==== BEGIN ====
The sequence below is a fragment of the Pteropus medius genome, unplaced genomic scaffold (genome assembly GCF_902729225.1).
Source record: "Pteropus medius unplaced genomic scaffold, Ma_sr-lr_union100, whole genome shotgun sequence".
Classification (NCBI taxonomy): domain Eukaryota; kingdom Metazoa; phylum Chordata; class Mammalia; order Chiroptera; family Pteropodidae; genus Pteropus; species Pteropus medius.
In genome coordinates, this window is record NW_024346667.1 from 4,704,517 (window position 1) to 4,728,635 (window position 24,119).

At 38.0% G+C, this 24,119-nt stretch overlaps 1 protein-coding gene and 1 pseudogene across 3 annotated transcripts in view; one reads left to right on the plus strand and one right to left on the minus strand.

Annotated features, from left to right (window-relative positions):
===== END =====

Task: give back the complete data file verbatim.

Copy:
The sequence below is a fragment of the Pteropus medius genome, unplaced genomic scaffold (genome assembly GCF_902729225.1).
Source record: "Pteropus medius unplaced genomic scaffold, Ma_sr-lr_union100, whole genome shotgun sequence".
Classification (NCBI taxonomy): domain Eukaryota; kingdom Metazoa; phylum Chordata; class Mammalia; order Chiroptera; family Pteropodidae; genus Pteropus; species Pteropus medius.
In genome coordinates, this window is record NW_024346667.1 from 4,704,517 (window position 1) to 4,728,635 (window position 24,119).

At 38.0% G+C, this 24,119-nt stretch overlaps 1 protein-coding gene and 1 pseudogene across 3 annotated transcripts in view; one reads left to right on the plus strand and one right to left on the minus strand.

Annotated features, from left to right (window-relative positions):